My kids and I decided to go ahead and play "London Bridges" while singing this song, and loved that we caught someone whenever we sang "species!"

    With my kids' energy me. You grasp every little chance to get 'em moving.

    Friday, August 17, 2012

    For the Littles

    My daughter is a bit older than 2 years*.  Usually she is good as gold but there's only so much I can expect of her when I'm sitting at the table for hours with big brother.  I'm always on the look out for ways to entertain the little people.

    A spray bottle filled with water bought us some time.  Actually, it is one of her favorite toys.  Any kind of Windex bottle will do (of course empty the cleaning solutions first!).

    We have several spray bottles but her favorite is this one because it has an adjustable nozzle for stream or spray.
    Don't tell her that I love that she is building her fine motor skills.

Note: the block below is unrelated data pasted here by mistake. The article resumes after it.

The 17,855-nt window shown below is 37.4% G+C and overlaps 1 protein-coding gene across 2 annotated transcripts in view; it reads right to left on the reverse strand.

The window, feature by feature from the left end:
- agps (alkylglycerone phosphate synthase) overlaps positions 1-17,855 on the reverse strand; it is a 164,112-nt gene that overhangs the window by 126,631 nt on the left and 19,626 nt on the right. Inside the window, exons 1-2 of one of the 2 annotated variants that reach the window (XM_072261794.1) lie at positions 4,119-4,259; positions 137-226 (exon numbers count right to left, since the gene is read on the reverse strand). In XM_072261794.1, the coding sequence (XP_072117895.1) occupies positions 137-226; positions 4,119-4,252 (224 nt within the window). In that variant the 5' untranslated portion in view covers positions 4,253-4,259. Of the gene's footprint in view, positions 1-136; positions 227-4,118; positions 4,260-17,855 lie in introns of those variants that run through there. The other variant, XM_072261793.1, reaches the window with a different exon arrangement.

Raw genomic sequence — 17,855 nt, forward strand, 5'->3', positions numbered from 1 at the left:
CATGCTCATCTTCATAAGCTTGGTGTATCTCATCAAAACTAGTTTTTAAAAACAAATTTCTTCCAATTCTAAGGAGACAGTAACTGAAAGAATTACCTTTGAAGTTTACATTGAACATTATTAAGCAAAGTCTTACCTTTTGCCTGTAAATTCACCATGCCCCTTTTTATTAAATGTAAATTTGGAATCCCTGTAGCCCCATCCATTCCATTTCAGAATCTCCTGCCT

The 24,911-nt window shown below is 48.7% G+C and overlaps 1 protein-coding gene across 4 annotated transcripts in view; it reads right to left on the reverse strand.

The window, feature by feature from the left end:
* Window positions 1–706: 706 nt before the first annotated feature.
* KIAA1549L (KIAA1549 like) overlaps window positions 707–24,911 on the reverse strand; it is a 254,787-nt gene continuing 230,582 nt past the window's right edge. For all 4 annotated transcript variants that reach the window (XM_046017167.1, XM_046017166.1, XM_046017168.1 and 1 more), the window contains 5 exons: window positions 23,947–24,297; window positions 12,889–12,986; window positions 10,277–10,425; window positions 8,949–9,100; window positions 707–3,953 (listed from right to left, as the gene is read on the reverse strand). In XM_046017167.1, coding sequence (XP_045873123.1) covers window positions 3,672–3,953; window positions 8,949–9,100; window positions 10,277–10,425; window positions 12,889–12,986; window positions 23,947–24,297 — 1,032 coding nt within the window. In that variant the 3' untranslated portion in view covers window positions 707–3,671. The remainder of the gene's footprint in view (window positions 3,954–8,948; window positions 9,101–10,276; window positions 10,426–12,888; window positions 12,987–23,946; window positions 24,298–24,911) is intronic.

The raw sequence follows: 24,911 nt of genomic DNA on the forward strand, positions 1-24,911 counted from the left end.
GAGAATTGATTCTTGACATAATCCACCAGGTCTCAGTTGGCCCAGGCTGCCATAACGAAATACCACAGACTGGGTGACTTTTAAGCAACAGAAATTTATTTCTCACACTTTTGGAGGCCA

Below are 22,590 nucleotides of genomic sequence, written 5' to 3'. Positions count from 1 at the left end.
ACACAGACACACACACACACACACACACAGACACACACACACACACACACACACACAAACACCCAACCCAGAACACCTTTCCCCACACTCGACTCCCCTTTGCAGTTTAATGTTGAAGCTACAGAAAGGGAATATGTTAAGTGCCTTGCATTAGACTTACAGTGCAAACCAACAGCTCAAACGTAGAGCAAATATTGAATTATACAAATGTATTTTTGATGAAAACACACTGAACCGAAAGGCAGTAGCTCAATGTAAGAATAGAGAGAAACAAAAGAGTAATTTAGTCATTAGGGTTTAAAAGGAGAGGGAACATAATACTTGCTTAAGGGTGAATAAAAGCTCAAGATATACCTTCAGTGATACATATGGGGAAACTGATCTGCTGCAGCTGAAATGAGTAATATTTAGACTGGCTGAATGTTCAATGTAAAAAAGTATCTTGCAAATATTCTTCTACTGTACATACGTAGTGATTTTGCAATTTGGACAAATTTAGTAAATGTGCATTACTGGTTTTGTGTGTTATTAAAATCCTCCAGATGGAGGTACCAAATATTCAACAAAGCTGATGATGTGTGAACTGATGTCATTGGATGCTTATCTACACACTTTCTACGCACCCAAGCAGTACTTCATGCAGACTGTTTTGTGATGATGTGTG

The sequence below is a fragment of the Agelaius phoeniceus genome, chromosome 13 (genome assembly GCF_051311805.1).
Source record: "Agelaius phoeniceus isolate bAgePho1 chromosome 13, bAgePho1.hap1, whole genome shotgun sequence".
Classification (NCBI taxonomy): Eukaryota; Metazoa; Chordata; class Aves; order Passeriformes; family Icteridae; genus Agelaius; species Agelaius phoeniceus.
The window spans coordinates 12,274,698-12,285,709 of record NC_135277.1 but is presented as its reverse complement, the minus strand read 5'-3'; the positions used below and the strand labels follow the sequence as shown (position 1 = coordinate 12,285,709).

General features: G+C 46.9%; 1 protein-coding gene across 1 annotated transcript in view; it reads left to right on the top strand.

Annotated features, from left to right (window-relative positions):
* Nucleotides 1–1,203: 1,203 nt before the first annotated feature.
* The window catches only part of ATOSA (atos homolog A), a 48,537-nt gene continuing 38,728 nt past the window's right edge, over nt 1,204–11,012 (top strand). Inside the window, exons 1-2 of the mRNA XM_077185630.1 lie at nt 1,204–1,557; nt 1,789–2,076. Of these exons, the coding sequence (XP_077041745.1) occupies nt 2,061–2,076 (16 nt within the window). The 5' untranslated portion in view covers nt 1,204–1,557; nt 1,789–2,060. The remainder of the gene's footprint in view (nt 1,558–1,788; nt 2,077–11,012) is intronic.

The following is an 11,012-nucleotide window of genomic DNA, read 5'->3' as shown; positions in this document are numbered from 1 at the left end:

*This toy has been approved and loved by children of all ages.  Brother, who is almost 8, also likes to fight over play with the spray bottles.

    Thursday, August 16, 2012

    More Movie Info

    Ashley, after yesterday's movie mention, wrote to say this:

    Might want to take that post down on Comm Central Creatively.  Started the movie with my son, and there is some questionable language...(fornicate, asses, etc.) Thought it was rated PG but turns out to be PG-13. 

    Wednesday, August 15, 2012

    The Charge of the Light Brigade

    Ashley Hooten gave us this tip:

    For netflix subscribers, there is a 1968 movie, "The Charge of the Light Brigade," that might be interesting.  Haven't watched it yet, but have it on our instant queue.

    Memory Work Review Crossword, week 2

    You can download it here. (Thanks to!)

    Tuesday, August 7, 2012